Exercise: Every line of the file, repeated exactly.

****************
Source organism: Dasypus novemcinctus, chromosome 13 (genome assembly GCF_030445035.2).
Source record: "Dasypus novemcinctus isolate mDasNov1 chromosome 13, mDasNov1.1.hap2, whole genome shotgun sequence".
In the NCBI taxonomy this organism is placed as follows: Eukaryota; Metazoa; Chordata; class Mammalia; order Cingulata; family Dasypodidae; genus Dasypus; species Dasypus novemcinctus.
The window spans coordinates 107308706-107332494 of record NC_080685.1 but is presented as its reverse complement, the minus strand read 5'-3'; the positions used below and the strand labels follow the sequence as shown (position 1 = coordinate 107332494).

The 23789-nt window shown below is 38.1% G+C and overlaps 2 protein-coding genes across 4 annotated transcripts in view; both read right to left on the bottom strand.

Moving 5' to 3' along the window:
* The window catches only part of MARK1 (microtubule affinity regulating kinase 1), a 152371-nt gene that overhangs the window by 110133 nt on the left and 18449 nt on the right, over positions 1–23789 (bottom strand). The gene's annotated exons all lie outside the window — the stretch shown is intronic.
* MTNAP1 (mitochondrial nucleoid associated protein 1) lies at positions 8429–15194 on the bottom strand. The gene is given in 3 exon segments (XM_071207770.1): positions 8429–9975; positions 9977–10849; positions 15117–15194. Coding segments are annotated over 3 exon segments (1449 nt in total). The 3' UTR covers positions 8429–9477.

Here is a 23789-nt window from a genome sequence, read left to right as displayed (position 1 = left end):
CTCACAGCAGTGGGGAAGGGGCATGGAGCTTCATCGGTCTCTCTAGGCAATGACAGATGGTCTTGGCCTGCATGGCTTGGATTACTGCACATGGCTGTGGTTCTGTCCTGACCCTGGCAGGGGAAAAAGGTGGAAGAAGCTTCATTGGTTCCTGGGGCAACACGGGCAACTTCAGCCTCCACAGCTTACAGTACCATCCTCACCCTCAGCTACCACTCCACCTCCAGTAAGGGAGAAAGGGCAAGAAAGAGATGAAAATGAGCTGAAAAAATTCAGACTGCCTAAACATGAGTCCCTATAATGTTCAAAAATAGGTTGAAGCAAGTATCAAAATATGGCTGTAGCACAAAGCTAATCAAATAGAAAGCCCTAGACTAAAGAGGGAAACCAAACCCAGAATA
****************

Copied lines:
Source organism: Dasypus novemcinctus, chromosome 13 (genome assembly GCF_030445035.2).
Source record: "Dasypus novemcinctus isolate mDasNov1 chromosome 13, mDasNov1.1.hap2, whole genome shotgun sequence".
In the NCBI taxonomy this organism is placed as follows: Eukaryota; Metazoa; Chordata; class Mammalia; order Cingulata; family Dasypodidae; genus Dasypus; species Dasypus novemcinctus.
The window spans coordinates 107308706-107332494 of record NC_080685.1 but is presented as its reverse complement, the minus strand read 5'-3'; the positions used below and the strand labels follow the sequence as shown (position 1 = coordinate 107332494).

The 23789-nt window shown below is 38.1% G+C and overlaps 2 protein-coding genes across 4 annotated transcripts in view; both read right to left on the bottom strand.

Moving 5' to 3' along the window:
* The window catches only part of MARK1 (microtubule affinity regulating kinase 1), a 152371-nt gene that overhangs the window by 110133 nt on the left and 18449 nt on the right, over positions 1–23789 (bottom strand). The gene's annotated exons all lie outside the window — the stretch shown is intronic.
* MTNAP1 (mitochondrial nucleoid associated protein 1) lies at positions 8429–15194 on the bottom strand. The gene is given in 3 exon segments (XM_071207770.1): positions 8429–9975; positions 9977–10849; positions 15117–15194. Coding segments are annotated over 3 exon segments (1449 nt in total). The 3' UTR covers positions 8429–9477.

Here is a 23789-nt window from a genome sequence, read left to right as displayed (position 1 = left end):
CTCACAGCAGTGGGGAAGGGGCATGGAGCTTCATCGGTCTCTCTAGGCAATGACAGATGGTCTTGGCCTGCATGGCTTGGATTACTGCACATGGCTGTGGTTCTGTCCTGACCCTGGCAGGGGAAAAAGGTGGAAGAAGCTTCATTGGTTCCTGGGGCAACACGGGCAACTTCAGCCTCCACAGCTTACAGTACCATCCTCACCCTCAGCTACCACTCCACCTCCAGTAAGGGAGAAAGGGCAAGAAAGAGATGAAAATGAGCTGAAAAAATTCAGACTGCCTAAACATGAGTCCCTATAATGTTCAAAAATAGGTTGAAGCAAGTATCAAAATATGGCTGTAGCACAAAGCTAATCAAATAGAAAGCCCTAGACTAAAGAGGGAAACCAAACCCAGAATA